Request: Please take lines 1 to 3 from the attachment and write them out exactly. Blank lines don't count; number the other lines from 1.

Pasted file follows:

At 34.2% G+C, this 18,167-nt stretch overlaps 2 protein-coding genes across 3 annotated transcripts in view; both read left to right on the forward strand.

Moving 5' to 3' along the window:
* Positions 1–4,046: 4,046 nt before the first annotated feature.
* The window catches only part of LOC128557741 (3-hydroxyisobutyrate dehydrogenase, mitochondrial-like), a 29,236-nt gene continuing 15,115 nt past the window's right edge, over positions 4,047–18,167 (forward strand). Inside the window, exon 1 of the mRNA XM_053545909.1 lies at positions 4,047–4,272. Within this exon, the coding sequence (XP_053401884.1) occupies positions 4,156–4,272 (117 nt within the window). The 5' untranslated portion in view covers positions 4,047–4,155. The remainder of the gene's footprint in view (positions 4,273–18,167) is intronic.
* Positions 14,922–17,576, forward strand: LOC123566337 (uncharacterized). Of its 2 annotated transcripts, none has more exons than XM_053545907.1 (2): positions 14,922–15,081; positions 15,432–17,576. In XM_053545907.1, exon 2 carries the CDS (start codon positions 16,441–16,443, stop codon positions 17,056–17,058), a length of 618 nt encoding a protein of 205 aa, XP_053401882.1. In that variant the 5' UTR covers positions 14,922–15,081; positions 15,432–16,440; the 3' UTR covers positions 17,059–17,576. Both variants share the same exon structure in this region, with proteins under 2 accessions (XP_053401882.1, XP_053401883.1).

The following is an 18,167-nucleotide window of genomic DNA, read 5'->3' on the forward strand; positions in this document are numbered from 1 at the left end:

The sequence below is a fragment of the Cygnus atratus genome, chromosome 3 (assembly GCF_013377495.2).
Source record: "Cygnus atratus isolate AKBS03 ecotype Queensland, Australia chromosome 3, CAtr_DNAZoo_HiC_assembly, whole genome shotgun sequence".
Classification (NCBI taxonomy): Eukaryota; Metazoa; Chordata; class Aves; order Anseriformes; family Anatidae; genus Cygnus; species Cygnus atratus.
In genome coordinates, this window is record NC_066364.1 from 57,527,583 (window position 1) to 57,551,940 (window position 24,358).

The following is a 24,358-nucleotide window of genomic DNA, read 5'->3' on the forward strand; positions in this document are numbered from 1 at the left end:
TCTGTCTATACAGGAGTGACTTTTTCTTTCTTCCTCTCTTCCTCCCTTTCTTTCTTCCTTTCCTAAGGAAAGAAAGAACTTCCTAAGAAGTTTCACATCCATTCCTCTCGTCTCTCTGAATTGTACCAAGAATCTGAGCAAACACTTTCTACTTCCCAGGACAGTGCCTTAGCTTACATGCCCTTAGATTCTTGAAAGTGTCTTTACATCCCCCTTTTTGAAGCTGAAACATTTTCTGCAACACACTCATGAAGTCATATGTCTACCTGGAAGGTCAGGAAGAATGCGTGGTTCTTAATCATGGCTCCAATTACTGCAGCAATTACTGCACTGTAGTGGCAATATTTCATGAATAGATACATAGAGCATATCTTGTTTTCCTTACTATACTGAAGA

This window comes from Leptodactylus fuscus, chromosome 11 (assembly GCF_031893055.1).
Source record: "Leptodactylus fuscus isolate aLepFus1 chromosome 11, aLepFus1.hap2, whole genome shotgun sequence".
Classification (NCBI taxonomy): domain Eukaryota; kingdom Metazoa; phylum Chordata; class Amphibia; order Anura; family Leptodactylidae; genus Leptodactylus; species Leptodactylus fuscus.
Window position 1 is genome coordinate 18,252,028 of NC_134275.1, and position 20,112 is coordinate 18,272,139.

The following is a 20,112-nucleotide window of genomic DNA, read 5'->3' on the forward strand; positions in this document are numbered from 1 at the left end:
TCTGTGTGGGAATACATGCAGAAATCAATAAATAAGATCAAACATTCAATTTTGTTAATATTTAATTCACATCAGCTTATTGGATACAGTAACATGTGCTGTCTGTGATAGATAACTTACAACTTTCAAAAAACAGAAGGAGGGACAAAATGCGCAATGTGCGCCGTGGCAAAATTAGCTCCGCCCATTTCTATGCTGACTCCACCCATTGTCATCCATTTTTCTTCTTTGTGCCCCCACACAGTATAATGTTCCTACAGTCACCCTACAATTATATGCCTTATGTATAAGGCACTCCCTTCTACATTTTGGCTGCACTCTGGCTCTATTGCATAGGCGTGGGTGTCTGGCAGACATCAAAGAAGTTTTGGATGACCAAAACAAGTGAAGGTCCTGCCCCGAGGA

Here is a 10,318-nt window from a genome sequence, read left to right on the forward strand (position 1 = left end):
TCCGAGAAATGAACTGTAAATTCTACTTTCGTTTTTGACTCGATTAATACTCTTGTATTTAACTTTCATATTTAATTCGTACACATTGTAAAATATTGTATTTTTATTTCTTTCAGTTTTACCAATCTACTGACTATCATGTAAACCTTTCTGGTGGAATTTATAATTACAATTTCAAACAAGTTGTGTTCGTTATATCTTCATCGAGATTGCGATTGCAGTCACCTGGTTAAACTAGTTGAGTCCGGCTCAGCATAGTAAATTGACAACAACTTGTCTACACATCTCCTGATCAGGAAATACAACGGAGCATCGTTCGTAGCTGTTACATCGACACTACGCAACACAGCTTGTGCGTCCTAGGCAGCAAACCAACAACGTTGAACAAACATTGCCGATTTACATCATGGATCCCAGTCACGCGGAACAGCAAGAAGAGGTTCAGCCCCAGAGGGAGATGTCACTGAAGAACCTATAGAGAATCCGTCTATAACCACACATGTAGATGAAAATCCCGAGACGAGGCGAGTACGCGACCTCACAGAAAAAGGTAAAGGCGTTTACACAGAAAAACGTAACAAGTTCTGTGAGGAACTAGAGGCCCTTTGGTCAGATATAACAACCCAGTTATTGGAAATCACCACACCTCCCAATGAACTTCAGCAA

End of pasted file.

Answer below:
At 34.2% G+C, this 18,167-nt stretch overlaps 2 protein-coding genes across 3 annotated transcripts in view; both read left to right on the forward strand.

Moving 5' to 3' along the window:
* Positions 1–4,046: 4,046 nt before the first annotated feature.